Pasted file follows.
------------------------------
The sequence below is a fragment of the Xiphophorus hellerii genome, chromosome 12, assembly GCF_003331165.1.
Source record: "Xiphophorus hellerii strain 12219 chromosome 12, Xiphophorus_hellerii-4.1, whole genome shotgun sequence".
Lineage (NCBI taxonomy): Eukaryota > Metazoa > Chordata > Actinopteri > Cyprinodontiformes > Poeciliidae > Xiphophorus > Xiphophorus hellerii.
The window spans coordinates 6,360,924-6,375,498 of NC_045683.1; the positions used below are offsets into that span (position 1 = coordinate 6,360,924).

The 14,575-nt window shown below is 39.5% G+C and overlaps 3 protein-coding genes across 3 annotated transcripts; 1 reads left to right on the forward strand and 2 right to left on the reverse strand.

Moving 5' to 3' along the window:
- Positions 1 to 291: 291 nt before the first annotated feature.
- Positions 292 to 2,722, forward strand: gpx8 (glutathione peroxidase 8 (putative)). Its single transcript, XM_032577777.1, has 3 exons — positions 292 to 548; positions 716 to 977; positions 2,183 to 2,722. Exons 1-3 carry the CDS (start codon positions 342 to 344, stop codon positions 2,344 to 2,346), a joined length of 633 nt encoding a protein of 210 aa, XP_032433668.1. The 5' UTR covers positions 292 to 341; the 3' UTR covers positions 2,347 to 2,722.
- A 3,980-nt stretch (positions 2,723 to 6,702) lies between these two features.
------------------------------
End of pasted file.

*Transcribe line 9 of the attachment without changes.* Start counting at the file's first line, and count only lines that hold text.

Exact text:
- A 3,980-nt stretch (positions 2,723 to 6,702) lies between these two features.